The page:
The Australian dollar has rocketed to 23-year highs against the US currency and could slow the country's economic growth as it pushes towards parity with the greenback, economists say.
The rise of the Aussie on the back of booming resource demand from China has accelerated amid mixed signals about the strength of the US economy and a widening interest rate differential between Australia and the US.
The Australian dollar averaged around US$0.78 last year -- but has risen by more than US$0.10 in recent months, ending last week at US$0.89.73.
While the surging currency has been a boon for Australian consumers snapping up cheaper imports, analysts say it will force businesses to increase their competitiveness if they want to maintain an edge in export markets.
Overall growth could slow and the farming sector, already struggling with the worst drought in living memory, would be particularly hard hit, economists say.
"A 1 percent appreciation of the Australian dollar equates to a reduction of farm incomes of approximately 190 million," National Farmers Federation economic manager Charles McElhone said.
He estimated Australian farmers would lose A$3 billion if the Australian currency reached parity with its US counterpart for the first time since July 1982.
Commonwealth Bank chief currency strategist Richard Grace said that scenario was set to become reality in the next six months.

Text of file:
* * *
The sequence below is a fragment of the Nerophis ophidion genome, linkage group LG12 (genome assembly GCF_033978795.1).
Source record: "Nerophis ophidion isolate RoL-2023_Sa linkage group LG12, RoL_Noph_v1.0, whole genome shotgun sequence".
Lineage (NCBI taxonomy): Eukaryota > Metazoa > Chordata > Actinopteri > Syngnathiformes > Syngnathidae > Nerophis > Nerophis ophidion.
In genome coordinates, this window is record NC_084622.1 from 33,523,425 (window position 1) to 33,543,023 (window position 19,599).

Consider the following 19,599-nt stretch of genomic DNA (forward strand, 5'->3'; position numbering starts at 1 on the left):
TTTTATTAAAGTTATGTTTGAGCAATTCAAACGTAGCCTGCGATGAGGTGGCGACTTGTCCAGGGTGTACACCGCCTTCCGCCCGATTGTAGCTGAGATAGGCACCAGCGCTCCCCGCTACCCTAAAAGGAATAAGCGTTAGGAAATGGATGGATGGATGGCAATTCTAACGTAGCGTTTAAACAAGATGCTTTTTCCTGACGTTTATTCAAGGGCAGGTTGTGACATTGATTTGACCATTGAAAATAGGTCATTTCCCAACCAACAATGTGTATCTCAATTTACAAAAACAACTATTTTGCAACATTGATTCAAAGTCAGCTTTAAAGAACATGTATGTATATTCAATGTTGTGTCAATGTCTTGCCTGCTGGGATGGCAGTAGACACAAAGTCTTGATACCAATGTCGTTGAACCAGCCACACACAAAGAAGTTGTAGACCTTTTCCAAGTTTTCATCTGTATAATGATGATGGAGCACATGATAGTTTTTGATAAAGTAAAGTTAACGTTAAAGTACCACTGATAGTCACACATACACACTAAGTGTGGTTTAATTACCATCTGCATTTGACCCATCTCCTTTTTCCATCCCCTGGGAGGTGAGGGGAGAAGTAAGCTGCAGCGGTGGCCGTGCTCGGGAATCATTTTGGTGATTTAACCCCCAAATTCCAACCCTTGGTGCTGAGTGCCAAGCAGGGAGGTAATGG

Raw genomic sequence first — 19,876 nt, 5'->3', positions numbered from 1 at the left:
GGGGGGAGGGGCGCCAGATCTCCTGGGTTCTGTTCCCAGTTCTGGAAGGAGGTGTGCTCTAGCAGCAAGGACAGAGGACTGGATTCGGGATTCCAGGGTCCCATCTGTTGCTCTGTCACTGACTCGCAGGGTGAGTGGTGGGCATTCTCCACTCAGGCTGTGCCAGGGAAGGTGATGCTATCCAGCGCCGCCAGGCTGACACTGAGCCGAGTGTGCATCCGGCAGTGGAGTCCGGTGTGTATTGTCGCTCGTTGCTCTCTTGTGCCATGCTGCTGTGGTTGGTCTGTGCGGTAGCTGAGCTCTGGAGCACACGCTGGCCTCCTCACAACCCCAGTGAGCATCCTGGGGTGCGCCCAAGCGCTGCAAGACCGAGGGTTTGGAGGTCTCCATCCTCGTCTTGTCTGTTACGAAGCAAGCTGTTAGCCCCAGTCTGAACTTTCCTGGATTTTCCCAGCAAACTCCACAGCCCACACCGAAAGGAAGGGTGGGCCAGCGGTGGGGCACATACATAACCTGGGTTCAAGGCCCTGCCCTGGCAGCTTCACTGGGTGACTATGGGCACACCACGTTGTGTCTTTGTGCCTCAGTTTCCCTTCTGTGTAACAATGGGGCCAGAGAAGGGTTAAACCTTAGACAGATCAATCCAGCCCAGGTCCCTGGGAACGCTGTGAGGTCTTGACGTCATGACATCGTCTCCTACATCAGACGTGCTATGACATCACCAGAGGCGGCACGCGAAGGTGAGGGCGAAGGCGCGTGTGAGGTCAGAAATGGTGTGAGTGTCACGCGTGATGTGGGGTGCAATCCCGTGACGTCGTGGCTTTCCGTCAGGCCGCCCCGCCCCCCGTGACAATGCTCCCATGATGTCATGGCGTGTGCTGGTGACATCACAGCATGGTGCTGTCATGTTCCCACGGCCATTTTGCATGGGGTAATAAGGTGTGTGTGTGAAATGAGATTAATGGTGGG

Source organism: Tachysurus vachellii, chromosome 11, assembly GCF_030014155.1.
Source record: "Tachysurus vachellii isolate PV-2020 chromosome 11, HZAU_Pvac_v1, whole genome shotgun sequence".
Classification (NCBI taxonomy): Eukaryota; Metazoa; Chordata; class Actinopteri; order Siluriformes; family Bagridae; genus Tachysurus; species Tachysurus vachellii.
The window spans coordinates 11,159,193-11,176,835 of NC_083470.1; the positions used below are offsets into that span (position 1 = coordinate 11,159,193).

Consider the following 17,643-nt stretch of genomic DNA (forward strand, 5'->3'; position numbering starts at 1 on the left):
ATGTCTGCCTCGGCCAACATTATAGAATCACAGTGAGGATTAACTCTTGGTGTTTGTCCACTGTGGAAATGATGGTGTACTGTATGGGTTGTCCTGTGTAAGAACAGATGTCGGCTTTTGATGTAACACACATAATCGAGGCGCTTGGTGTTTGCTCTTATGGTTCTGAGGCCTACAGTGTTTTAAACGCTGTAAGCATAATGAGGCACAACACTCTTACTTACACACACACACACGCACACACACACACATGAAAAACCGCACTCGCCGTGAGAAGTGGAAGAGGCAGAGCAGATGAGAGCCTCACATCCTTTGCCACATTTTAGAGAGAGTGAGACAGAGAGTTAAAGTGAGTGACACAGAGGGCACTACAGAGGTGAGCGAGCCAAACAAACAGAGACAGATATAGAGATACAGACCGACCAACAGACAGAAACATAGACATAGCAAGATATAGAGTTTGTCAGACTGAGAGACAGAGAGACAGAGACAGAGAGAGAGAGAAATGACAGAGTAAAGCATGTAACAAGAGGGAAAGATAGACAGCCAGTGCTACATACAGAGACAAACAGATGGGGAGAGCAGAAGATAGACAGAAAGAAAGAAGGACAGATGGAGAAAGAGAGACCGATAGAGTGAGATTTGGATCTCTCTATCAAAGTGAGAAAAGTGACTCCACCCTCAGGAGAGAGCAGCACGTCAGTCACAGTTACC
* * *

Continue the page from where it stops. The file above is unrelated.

"There is significant upside to the Australian dollar," he said.
"It has become clear that the world economy is not going to be significantly dented by the credit crisis, and the US economy has also been proven to be stronger than people thought it was," he said.
Australian Treasurer Peter Costello said last week that, in practical terms, the Australian dollar was at its highest level since it was floated in 1983.
"This really represents a record level for the Australian currency. From an economic point of view this does bring difficulties and it makes things tougher for our exporters and to that degree is a constraint on growth," Costello said.
He said imports were cheaper because of the surging currency but "what we'd really like is our exports to be more competitive."
Australian Industry Group chief executive Heather Ridout said the currency's strength was hitting exporters by making their goods more expensive for customers in overseas markets.
"If it is sustained at these levels, they will have to lift the competitiveness of their business quite profoundly," Ridout said.
"These are very big changes in the price levels of their products that they have to address either out of profit margins or out of higher competitiveness," she said.
Costello said there were some positives to the Aussie's rise as it helped offset increases in the international oil price -- an outcome that contributes to keeping inflation in check, decreasing the chance of an interest rate rise.
"One of the good things about having a strong currency is that it is shielding us to some degree against oil price rises, so oil and petrol would be higher if the currency wasn't as strong as it currently is," he said.
"But all things considered, a strong currency ... is not all that good for your economy," he said. "To be in this range brings with it a lot of problems."
Jobs data released last week showed unemployment was at a 33-year low of 4.2 percent, prompting fears the central bank could lift interest rates to keep inflation under control. Such an outcome would be potentially disastrous for Costello, whose government faces an election later this year that will be decided in mortgage-belt seats.
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